by Becca Christensen

Purity is a subject we single church goers love to hate.  I was in middle school when the “I Kissed Dating Goodbye” craze hit and I grew up in church where “how far is too far” was asked in every middle school and high school small group.  My dad even bought me the book, Every Young Man’s Battle in an attempt to show me just what guys were thinking (it rode around in the car with me for months, becoming the center of many conversations).

What I’ve come to realize is the point isn’t how far you can push the envelope or how close you can get to the edge without falling over; the point is your heart.  Guarding it, protecting it and saving as much of it as you can for the person you will give it to.  We can’t separate the physical sin of sex outside of marriage from the bigger picture of emotional consequences.

If you’ve ever seen the “Pieces of my Heart” skit, then you have the benefit of a visual for what I mean.  It is a pantomime in which a girl goes through three relationships, during each she hands her heart over (a little less reluctantly each time), and gets it back at the end with a piece or two missing.  The final scene is her wedding day, and she gives what’s left of her heart to her husband.  For any of us who have been through a slew of relationships, we get a little uncomfortable at this part.  We can’t help thinking, “Is that going to be me?”

In each relationship we enter, we give away a piece of our heart.  Christians are especially vulnerable to this because we grow up in a culture where the ultimate goal of our relationships is marriage.  While dating with a purpose makes more sense than dating someone we would never marry, this is a slippery slope.  When we convince ourselves we’re on the path to marriage, there’s the danger of compromises before we get there.

I would argue that as believers we frequently miss the big picture.  Churched singles are taught that sex outside of marriage is wrong and you’ll get no argument from me there.  The bible is clear about sex being intended for married couples only.  Where I may stray from the norm is that I think we’re focusing on the wrong part of the Lord’s protection.  I don’t think that it’s purely about the physical.  I think the Lord created us, women, to desire connectivity and He knew that whether or not society tries to tell us otherwise, we’re not wired to have the physical without the emotional.  More than “setting limits” in our physical boundaries, are we guarding our hearts?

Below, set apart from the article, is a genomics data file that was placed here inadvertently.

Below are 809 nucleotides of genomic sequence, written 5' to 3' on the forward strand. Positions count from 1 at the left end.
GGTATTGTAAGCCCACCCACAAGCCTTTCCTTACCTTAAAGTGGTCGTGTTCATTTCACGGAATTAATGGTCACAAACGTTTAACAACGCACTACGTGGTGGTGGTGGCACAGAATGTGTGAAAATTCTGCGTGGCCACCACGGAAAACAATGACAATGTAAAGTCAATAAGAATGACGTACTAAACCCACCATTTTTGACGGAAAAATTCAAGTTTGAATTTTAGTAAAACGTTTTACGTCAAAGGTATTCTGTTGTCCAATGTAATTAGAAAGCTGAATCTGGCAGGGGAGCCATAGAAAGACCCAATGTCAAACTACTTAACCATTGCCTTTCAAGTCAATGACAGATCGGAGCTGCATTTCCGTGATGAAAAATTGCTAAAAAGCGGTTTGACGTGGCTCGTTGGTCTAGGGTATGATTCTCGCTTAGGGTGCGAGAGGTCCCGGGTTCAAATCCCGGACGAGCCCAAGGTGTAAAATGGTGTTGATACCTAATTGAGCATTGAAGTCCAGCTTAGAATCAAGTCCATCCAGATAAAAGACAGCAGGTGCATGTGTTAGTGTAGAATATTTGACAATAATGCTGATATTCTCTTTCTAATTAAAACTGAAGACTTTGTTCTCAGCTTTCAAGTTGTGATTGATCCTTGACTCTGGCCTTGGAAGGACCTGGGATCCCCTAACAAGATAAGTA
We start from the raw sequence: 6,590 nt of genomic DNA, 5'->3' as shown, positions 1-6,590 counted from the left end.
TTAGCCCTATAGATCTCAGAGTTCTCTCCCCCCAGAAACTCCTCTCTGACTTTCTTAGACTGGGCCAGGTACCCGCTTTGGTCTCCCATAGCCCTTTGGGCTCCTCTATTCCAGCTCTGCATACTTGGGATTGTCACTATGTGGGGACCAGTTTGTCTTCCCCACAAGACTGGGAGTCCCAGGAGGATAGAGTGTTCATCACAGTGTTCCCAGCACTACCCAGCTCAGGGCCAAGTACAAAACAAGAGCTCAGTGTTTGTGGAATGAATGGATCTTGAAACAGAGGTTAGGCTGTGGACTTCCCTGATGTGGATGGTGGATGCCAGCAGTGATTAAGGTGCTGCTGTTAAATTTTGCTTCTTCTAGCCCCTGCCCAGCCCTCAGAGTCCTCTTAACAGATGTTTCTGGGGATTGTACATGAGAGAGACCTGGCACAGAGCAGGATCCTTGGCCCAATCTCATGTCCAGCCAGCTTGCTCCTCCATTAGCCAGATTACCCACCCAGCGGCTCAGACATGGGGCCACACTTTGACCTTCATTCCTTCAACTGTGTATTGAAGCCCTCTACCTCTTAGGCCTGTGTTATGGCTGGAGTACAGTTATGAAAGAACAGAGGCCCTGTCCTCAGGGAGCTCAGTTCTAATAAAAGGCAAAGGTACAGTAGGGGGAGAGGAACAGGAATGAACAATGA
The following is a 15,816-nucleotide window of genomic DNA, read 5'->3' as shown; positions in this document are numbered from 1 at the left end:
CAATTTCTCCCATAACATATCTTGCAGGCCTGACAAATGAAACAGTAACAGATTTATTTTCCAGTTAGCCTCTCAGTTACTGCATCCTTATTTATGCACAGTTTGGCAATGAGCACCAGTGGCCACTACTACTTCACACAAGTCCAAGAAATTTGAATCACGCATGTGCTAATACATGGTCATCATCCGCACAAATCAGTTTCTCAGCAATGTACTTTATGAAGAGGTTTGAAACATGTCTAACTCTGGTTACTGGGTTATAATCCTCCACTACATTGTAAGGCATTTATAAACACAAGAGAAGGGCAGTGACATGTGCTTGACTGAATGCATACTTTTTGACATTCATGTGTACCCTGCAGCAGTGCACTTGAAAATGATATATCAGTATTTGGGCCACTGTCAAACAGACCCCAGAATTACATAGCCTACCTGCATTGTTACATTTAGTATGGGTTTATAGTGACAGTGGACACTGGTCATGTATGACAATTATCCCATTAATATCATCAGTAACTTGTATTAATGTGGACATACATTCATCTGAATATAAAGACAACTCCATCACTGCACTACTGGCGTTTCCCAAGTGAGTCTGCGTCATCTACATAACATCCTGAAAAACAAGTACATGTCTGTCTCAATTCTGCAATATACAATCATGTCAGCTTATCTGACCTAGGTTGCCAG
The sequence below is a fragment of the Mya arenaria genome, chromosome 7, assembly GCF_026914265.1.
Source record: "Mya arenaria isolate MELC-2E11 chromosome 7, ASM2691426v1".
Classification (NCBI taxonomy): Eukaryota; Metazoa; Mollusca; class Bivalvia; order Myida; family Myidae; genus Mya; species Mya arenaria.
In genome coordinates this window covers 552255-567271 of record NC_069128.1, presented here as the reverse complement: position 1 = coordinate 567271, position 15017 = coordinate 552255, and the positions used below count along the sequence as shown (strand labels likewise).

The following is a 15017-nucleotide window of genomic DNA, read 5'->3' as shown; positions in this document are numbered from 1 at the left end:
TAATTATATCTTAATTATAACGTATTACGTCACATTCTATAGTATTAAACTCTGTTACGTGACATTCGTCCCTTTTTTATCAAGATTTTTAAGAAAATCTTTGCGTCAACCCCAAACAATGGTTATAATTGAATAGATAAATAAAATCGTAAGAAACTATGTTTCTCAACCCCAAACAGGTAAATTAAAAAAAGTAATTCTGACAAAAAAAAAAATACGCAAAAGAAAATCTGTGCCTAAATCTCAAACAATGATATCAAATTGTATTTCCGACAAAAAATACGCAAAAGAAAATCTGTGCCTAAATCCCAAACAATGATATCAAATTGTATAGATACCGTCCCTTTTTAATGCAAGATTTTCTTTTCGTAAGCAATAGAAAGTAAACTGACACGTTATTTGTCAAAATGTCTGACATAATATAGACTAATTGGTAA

We serve a God of grace, forgiveness, and second chances.  I’m one sinner who is happy to bask in that. There is arguably more courage in rerouting your path to a future, healthy marriage after mistakes, than to having gotten it right from the beginning.  We have to stop asking “how far is too far” and focusing on the technical aspect of giving as much as we can without sinning, and start focusing on guarding our hearts.

I want to leave you with one final thought. I already confessed to being from the generation of dating (and non-dating) books. Somewhere along the way I read something that stuck with me.  The author asked, “If we can’t learn to control ourselves in dating relationships, how do we expect that we, or our spouses, will be able to be faithful inside of marriage?” Would we handle dating differently if we thought of it as our chance to build healthy habits?  Self-control and discipline don’t magically appear after you’re married, they’re developed before you get to the altar.

“Above all else, guard your heart, for it is the wellspring of life.” – Proverbs 4:23

Becca Christensen works as an event specialist in the non-profit/sports world. She loves to bake, travel, read, blog, spend time with family, and root on the Indianapolis Colts. In addition to contributing to the Beautiful Blog, Becca attends Beautiful Monday Nights. You can read more about Becca on her blog, Oh, The Places You’ll Go.


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